Northwestern’s synthetic biology impact extends beyond the lab. The Center’s collaboration across disciplines and schools to address global issues allows for high-impact and potentially groundbreaking partnerships and outcomes.
Northwestern’s Research Ecosystem Fuels Startups
Northwestern researchers are pioneering synthetic biology technologies that stand to transform our world in multiple ways. For example, Northwestern researchers are:
- Decentralizing manufacturing with “just add water” biomanufacturing approaches, where cellular enzymes are freeze-dried in test tubes, shipped to where they are needed, and rehydrated on-site with a single drop of water to produce medicines and therapeutics on-demand.
- Developing new approaches for drug delivery, harnessing the ability of cells to package and deliver payloads of biological molecules that can be programmed for therapeutic purposes.
- Creating new ways for data storage, using the power of programming and packaging DNA into microscopic data banks that can store the contents of the entire library of congress in a dot the size of a poppy seed.
The Center for Synthetic Biology has produced seven start-up companies to date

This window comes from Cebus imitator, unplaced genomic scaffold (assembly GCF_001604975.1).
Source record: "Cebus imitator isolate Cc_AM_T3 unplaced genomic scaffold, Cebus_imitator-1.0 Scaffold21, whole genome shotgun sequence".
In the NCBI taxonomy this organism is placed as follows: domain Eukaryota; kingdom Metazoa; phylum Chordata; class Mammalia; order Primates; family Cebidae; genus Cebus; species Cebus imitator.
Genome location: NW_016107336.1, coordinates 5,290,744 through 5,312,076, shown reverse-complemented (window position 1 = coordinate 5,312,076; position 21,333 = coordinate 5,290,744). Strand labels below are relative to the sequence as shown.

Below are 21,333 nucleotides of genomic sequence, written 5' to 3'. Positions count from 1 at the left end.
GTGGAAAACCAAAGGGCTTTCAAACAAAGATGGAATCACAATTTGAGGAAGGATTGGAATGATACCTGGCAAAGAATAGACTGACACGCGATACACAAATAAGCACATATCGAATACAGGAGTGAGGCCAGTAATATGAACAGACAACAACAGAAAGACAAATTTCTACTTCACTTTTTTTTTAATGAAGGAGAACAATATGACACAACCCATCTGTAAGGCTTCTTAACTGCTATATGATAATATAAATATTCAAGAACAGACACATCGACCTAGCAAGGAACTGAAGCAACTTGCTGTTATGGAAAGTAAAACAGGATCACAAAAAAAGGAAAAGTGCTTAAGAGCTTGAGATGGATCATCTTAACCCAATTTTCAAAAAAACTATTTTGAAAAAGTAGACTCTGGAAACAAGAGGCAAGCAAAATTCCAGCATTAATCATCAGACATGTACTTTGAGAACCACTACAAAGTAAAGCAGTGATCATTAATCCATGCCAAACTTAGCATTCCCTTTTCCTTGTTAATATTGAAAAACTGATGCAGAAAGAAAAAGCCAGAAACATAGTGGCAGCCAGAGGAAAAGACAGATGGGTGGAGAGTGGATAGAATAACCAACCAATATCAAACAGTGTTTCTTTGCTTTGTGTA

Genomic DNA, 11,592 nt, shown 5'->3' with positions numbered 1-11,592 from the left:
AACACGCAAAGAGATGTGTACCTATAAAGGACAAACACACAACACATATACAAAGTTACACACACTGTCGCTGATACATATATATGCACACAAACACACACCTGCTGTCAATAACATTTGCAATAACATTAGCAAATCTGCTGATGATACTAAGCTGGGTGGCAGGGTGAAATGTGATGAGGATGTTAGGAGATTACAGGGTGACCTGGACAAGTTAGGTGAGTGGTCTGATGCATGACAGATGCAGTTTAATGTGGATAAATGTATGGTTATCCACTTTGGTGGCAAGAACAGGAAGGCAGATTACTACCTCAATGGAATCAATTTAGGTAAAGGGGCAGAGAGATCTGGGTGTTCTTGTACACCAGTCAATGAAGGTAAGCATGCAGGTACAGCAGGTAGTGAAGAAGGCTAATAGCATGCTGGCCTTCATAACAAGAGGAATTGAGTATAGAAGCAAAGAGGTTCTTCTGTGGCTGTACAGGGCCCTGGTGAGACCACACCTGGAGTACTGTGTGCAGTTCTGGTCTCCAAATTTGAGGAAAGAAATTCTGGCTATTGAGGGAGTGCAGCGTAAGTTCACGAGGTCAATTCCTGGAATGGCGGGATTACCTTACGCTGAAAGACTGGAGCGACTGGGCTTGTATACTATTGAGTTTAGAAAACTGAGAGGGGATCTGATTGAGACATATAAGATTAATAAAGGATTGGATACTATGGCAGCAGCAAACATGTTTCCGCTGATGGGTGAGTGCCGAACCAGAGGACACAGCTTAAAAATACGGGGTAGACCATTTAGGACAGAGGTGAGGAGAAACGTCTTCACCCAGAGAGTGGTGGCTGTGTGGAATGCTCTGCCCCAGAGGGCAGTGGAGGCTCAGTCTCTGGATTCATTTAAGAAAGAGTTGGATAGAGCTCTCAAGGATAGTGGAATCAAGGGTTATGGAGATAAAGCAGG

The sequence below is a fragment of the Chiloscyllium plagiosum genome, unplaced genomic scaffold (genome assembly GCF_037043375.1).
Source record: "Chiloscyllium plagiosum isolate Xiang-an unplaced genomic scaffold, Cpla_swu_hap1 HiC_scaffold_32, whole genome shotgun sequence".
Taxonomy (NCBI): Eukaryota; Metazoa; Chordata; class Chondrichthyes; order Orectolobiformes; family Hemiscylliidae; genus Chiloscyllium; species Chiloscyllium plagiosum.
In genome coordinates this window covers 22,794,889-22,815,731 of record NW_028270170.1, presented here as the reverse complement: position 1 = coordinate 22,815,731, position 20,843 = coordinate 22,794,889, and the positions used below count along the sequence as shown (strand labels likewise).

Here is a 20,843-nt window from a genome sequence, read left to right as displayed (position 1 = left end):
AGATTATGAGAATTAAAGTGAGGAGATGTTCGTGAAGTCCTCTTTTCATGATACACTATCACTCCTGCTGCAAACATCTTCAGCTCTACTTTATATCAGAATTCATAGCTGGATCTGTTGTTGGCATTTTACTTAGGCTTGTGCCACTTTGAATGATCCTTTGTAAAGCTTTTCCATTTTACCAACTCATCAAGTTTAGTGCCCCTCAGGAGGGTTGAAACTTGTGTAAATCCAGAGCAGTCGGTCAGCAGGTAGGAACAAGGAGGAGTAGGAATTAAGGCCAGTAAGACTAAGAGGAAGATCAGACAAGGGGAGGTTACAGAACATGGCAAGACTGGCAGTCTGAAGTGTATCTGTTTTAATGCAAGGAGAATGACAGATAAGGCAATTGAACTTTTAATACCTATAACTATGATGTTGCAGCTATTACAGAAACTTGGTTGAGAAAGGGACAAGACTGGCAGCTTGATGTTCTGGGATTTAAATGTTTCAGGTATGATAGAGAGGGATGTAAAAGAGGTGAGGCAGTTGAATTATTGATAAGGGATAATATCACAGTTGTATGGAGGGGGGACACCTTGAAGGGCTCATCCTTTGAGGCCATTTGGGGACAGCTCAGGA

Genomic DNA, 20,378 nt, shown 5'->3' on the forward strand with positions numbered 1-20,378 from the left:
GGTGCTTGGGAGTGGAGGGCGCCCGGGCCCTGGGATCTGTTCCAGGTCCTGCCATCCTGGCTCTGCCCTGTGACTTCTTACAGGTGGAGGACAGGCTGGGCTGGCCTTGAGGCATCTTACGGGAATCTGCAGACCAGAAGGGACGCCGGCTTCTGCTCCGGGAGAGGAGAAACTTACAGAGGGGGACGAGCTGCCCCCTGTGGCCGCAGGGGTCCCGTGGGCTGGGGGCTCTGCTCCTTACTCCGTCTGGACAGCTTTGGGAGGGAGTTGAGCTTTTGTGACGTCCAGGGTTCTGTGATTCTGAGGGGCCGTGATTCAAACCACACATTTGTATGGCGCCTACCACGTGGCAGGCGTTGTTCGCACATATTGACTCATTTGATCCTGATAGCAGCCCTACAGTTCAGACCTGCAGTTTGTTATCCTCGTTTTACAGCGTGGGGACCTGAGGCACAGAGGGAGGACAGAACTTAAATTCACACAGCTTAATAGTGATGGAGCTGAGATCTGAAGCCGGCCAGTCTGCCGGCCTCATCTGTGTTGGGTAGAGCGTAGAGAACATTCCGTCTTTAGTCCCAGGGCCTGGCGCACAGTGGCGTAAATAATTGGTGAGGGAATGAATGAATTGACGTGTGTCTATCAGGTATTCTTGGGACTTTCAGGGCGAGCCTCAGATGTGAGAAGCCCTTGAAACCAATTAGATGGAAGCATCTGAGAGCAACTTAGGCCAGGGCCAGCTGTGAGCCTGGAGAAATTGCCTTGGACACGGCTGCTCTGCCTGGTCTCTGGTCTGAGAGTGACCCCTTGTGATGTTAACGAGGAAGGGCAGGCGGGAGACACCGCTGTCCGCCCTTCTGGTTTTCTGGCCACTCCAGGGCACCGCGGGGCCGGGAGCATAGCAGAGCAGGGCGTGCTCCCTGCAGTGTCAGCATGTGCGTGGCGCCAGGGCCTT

This success is fueled by a close partnership with Northwestern’s Innovation and New Ventures Office (INVO), which offers faculty entrepreneurs the resources and support to launch a startup, secure a patent, and more. The Kellogg School of Management also provides valuable assistance for marketing these new companies, showcasing the power of leveraging strengths and resources across the University to grow and develop. Another key partner is Northwestern’s Querrey InQbation Lab. The lab, launched in 2021 to provide a dedicated space for faculty innovators to commercialize their scientific discoveries, is home to three startups created by Center for Synthetic Biology faculty.See our startups
New Seminar in Synthetic Biology Entrepreneurship
Are you a graduate student in business, science, and engineering with an interest in entrepreneurship and synthetic biology? The Farley Center for Entrepreneurship and Innovation is excited to offer ENTREP 395: Entrepreneurship in Synthetic Biology, a new experiential learning course on commercial innovation in the synthetic biology industry. The course will be taught by Lisa Dhar, associate vice president for innovation at Northwestern, and Matt Barnard, cofounder and director of Plenty, a vertical farming company. The course will culminate in collaborative development of business plans and models geared toward nucleating new ventures.Learn more
The mission of Northwestern Synthetic Biology startups is to solve problems and improve lives